2,995cc DOHC Flat 12-Cylinder Engine
Lucas Fuel Injection
500bhp at 11,000rpm
5-Speed Manual Transaxle
4-Wheel Independent Suspension
4-Wheel Ventilated Disc Brakes
*Ex-Jacky Ickx and Jacques Setton Collections, three owners from new
*Present ownership for 17 years in a prominent stable of Italian Cars
*Sympathetically upgraded to improve reliability, race ready condition
*Authentic and largely unrestored example with patina of age
*Preserved through a handful of collections since career ended
THE ALFA ROMEO TIPO 33
Alfa Romeo withdrew from top-class international racing at the end of the 1953 season, when its team of sports-racing coupés was led by Juan-Manuel Fangio. A period of relative inactivity followed, but in 1964 Alfa established Autodelta, an autonomous competitions department under the direction of Ing. Carlo Chiti. At first Autodelta ran modified production cars and special editions which were based on production components. Then, for 1967, Alfa Romeo and Autodelta jointly produced a bespoke sports-racer, the Tipo 33, keeping that designation even though it ran through a wide variety of engines and methods of chassis construction over the course of the succeeding decade.
The Tipo 33 began with a 2.0-litre V8 in a tubular chassis, progressing via a 3.0-litre V8 in a monocoque, before ending its career with a 3.0-litre flat-twelve in another spaceframe. The T33/2's debut season was notably inauspicious: of the three endurance classics entered - Sebring 12 Hours, Targa Florio and Nürburgring 1,000km - only one resulted in a finish, Roberto Businello and Teodoro Zeccoli bringing their Tipo 33 home in 5th place in the latter event. Happily, 1968 would turn out to be an entirely different story. Its reliability problems sorted, the T33B-2 scored a resounding 1, 2, 3 finish in the 2-Liter Prototype class at Daytona, which was followed up by further class wins in the Targa Florio, Nürburgring 1,000km and at Le Mans.
While the 2.0-litre T33/2 was competitive in its class, it was seldom able to challenge for outright victory, a shortcoming Alfa addressed with the 3.0-litre T33/3. The T33/3 proved similarly unreliable at first, though by the end of the 1970 season its promise was beginning to be fulfilled. 1971 would bring the T33/3 its first outright victories: in the BOAC 1,000km at Brands Hatch (Pescarolo/De Adamich) and the Targa Florio (Vaccarella/Hezemans), but on most tracks the superior power of the 5.0-litre Porsche 917 held sway and the World Championship went to the German manufacturer.
The change to a 3.0-litre formula for sports prototypes for 1972 should have seen the T33/3 ideally placed to secure its first World Championship, but Ferrari came up with the 312PB and Alfa once again had to settle for 2nd place. Retiring, temporarily, to lick its wounds, Alfa Romeo returned in 1974 with the flat-twelve-engined Tipo 33 TT 12. The season began at Monza where Mario Andretti, partnered by Arturo Merzario, led an Alfa Romeo 1, 2, 3. Matra took the World Championship that year, but Alfa Romeo were close behind and the following season their effort was masterminded by Willi Kauhsen's team. The Tipo 33 TT 12 took wins at Dijon, Monza, Spa, Watkins Glen, the Osterreichring, the Nürburgring and the Targa Florio, winning the 1975 World Championship to crown a nine-year racing career.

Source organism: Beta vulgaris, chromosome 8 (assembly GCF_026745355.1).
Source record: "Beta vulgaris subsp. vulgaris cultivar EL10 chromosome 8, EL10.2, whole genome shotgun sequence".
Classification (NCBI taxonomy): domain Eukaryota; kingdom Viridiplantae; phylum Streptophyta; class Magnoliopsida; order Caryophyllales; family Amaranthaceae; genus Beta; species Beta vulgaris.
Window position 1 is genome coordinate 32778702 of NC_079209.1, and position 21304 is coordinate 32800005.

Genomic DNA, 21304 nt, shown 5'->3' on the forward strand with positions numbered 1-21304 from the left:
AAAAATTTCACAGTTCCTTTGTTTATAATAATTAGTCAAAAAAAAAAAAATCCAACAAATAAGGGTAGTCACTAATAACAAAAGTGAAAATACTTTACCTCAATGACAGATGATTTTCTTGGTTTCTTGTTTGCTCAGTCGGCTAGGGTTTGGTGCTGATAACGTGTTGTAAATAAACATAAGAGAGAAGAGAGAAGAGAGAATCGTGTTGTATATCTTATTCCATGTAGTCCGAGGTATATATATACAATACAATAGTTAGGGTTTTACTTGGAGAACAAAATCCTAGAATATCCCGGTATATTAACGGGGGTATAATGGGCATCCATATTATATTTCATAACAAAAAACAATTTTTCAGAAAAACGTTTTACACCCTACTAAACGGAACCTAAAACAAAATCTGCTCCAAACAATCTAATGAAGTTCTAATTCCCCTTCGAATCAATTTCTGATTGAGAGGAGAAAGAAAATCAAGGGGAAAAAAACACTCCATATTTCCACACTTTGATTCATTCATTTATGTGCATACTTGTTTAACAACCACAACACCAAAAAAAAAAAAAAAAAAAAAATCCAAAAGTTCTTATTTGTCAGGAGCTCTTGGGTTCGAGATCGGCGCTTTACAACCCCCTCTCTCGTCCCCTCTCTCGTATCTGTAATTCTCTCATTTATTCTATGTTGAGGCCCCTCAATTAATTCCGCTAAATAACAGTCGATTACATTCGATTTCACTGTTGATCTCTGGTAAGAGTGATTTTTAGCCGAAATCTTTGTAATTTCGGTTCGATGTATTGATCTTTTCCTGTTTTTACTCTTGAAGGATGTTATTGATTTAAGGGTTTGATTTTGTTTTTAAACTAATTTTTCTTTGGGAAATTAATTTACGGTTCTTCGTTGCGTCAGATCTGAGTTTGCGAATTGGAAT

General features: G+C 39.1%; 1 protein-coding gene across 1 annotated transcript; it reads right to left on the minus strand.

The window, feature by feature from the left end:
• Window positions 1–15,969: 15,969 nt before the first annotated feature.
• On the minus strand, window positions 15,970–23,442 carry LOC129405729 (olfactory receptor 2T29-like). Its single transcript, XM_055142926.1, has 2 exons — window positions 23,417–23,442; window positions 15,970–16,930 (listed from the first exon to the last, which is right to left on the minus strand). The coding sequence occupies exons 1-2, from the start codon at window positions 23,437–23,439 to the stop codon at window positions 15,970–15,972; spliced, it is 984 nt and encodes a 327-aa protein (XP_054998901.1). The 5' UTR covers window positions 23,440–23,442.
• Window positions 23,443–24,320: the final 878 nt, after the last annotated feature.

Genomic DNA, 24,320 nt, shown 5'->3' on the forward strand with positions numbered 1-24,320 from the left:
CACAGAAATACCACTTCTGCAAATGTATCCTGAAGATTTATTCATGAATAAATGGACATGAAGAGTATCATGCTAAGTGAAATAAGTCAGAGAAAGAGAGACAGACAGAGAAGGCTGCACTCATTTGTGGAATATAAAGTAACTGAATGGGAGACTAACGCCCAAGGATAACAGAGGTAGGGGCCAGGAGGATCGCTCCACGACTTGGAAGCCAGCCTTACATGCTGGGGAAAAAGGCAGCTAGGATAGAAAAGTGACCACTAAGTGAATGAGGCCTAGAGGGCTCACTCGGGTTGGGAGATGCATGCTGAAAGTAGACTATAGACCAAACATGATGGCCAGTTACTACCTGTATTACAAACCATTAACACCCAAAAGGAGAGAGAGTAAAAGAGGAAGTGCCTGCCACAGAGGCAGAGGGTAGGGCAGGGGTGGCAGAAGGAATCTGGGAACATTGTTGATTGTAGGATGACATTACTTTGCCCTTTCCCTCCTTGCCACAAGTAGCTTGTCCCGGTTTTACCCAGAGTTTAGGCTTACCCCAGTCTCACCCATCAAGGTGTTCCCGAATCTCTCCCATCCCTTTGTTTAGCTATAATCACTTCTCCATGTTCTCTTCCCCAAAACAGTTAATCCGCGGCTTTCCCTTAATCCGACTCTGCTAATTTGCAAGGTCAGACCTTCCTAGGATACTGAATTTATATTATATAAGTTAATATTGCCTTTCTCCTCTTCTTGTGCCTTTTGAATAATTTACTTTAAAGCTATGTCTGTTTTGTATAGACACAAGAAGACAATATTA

The Tipo 33 TT 12-cylinder was the most successful variant of the Tipo 33, and ahead of that FIA World Championship for Alfa Romeo that year, the car's potential was evident when they debuted the updated series for the 1974 Season.
THE MOTORCAR OFFERED
The car offered here today was a key part of that uniquely successful team, it carries an uncompromised and simple chain of ownership ex-Works and retains a high degree of originality and remarkably for a race car a strong element of patina to its aesthetics endorsing that authenticity.
'007' is well documented in the acknowledged bible for these cars, 'Alfa Romeo Tipo 33 Racing and Development' by Peter Collins and Ed McDonough. On those pages and supported by other sources of history it is acknowledged that its racing career can be charted as follows: The car debuted at the 1000kms of Monza on April 25, 1974, where it was driven by Jacky Ickx and Rolf Stommelen, in a race dominated by the revised 12-cylinder cars, Arturo Merzario and Mario Andretti won, with Ickx and Stommelen in this car coming home second, ahead of Carlo Facetti and Andrea de Adamich for a true 1-2-3.